The narrator, along with the townspeople, had “begun to feel really sorry for her” because of the way Miss Emily had turned out to be after devastations and solitariness. They didn’t know what else to do but feel compassion, and maybe that wasn’t the type of attitude she wanted to be surrounded with. The unrealistic social expectations and the resulting criticisms to which Emily is subjected are another evidence of how she is dehumanized by the people of her town. They sought too much from Miss Grierson and would be left disappointed when she would not follow up with the noblesse oblige. She was neglected for not living up to the Grierson name, and frowned upon all she’d do. They expected too much from Miss Grierson. If something they saw was something away from the lines of proper morals, they would talk about it in rejection.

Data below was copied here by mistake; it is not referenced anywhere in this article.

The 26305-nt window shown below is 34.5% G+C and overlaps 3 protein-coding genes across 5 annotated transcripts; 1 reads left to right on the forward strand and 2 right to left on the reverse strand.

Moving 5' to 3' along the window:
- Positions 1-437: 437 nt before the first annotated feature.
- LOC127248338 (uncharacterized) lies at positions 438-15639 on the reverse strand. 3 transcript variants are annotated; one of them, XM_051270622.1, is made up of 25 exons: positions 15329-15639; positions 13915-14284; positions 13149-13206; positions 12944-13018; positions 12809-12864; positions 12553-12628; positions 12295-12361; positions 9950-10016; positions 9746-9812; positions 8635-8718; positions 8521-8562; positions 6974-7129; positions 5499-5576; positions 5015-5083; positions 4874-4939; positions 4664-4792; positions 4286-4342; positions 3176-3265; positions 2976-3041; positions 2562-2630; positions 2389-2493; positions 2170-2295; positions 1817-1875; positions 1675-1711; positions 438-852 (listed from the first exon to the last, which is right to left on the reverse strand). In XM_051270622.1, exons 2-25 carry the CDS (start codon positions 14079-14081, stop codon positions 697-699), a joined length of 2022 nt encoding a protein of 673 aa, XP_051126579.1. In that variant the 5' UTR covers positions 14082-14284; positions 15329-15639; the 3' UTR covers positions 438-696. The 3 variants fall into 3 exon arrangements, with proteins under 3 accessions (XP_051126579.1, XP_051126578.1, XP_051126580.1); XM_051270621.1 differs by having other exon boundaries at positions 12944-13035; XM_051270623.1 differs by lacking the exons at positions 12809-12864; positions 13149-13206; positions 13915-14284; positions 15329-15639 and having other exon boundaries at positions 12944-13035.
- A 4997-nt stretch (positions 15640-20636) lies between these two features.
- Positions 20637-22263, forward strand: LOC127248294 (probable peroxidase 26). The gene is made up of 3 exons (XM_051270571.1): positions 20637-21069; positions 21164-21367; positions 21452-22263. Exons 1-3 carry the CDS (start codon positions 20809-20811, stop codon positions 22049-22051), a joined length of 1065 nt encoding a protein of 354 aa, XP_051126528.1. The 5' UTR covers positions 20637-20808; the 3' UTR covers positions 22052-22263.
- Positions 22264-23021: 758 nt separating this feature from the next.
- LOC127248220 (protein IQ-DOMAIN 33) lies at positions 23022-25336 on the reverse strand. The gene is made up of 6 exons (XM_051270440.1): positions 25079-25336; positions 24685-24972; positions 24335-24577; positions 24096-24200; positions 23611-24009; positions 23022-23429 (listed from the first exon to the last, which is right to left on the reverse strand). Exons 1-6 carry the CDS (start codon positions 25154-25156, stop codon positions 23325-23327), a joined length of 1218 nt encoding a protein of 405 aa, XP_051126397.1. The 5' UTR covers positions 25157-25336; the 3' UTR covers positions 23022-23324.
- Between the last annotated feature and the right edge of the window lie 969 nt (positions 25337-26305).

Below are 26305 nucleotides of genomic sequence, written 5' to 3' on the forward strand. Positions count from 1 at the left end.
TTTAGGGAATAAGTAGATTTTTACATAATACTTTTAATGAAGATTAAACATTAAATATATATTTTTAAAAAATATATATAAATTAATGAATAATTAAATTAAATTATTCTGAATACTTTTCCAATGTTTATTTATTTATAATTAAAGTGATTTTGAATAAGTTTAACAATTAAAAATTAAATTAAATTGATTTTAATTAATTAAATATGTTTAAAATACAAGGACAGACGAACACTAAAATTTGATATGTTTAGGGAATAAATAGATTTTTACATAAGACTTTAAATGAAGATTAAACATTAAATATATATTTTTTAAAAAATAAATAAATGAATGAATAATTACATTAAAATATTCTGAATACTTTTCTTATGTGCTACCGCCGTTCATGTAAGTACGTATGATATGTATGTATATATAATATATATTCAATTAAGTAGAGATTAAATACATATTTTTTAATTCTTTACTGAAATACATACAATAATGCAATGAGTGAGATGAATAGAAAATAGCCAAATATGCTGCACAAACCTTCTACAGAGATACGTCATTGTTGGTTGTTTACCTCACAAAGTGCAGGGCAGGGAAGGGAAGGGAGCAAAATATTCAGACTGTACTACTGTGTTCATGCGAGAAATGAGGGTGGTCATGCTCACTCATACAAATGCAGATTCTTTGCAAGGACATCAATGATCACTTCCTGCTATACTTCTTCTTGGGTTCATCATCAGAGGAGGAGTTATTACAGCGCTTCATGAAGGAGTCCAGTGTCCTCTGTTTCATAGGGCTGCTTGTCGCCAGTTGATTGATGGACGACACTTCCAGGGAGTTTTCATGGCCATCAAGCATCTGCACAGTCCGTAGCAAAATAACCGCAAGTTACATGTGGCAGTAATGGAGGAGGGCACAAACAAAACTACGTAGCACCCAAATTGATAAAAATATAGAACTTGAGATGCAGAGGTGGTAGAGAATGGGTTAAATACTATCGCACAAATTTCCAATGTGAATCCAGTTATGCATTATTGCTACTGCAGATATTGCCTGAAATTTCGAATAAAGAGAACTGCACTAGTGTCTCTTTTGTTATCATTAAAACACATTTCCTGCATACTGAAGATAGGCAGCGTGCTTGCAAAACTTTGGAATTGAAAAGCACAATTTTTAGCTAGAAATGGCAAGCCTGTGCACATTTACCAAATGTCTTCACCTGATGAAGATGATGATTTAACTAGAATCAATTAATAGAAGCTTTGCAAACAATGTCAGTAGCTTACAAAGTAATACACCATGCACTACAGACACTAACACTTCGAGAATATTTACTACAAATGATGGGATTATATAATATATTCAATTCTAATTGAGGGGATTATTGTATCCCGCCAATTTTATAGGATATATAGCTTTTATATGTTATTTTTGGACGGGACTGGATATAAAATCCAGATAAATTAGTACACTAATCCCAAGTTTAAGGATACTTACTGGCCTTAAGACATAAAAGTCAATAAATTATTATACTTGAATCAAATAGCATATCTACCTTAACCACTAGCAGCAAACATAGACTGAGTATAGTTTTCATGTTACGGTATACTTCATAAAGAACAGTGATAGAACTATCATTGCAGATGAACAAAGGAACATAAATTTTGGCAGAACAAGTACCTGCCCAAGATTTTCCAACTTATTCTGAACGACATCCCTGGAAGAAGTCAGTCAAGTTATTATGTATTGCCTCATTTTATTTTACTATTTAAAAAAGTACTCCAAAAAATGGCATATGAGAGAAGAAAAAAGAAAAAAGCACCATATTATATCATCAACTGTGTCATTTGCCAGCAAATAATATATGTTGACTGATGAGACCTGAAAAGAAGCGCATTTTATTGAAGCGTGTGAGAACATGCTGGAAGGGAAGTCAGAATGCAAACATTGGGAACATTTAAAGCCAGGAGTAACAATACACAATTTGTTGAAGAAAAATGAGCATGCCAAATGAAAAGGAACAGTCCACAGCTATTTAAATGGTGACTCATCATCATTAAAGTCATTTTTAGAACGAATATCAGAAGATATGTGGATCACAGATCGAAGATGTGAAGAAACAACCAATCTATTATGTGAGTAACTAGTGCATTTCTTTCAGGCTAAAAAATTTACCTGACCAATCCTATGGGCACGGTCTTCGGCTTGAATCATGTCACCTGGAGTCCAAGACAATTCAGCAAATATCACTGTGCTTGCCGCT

The town people would think less of her. From the day she was in denial of her father’s death, to the day she began to fancy with with Homer, the townspeople always had something to say about her. When she began to date Barron, the ladies claimed, “Of course a Grierson would not think seriously of a Northerner”. (pg 1013) They didn’t appreciate Emily’s choices. Just as there are people that symbolize things, objects are just as symbolic. Roses have been a major symbol in today’s society and will continue to be. Homer Barron was the one-man Emily was able to date because her father never allowed her to do so. She could not live without his forgiving love, because he was the second person she cared for the most.